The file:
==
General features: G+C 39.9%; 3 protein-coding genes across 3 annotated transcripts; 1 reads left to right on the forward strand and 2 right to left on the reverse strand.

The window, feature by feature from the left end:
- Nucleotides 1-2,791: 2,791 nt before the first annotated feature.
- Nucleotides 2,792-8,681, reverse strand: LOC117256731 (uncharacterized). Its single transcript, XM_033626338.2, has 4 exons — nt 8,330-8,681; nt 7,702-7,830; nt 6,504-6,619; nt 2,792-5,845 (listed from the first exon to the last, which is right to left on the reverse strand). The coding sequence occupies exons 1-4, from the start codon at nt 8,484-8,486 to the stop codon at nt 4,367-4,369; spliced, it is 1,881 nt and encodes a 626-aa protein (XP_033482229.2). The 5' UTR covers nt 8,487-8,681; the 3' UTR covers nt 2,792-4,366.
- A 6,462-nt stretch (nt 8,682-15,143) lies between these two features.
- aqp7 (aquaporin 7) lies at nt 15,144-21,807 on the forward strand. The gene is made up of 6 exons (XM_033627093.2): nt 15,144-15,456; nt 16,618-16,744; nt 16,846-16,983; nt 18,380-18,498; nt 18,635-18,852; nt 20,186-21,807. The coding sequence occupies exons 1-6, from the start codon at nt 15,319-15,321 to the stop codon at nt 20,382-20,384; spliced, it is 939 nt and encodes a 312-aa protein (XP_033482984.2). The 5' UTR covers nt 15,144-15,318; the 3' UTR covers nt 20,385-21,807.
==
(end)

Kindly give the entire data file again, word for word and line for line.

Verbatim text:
General features: G+C 39.9%; 3 protein-coding genes across 3 annotated transcripts; 1 reads left to right on the forward strand and 2 right to left on the reverse strand.

The window, feature by feature from the left end:
- Nucleotides 1-2,791: 2,791 nt before the first annotated feature.
- Nucleotides 2,792-8,681, reverse strand: LOC117256731 (uncharacterized). Its single transcript, XM_033626338.2, has 4 exons — nt 8,330-8,681; nt 7,702-7,830; nt 6,504-6,619; nt 2,792-5,845 (listed from the first exon to the last, which is right to left on the reverse strand). The coding sequence occupies exons 1-4, from the start codon at nt 8,484-8,486 to the stop codon at nt 4,367-4,369; spliced, it is 1,881 nt and encodes a 626-aa protein (XP_033482229.2). The 5' UTR covers nt 8,487-8,681; the 3' UTR covers nt 2,792-4,366.
- A 6,462-nt stretch (nt 8,682-15,143) lies between these two features.
- aqp7 (aquaporin 7) lies at nt 15,144-21,807 on the forward strand. The gene is made up of 6 exons (XM_033627093.2): nt 15,144-15,456; nt 16,618-16,744; nt 16,846-16,983; nt 18,380-18,498; nt 18,635-18,852; nt 20,186-21,807. The coding sequence occupies exons 1-6, from the start codon at nt 15,319-15,321 to the stop codon at nt 20,382-20,384; spliced, it is 939 nt and encodes a 312-aa protein (XP_033482984.2). The 5' UTR covers nt 15,144-15,318; the 3' UTR covers nt 20,385-21,807.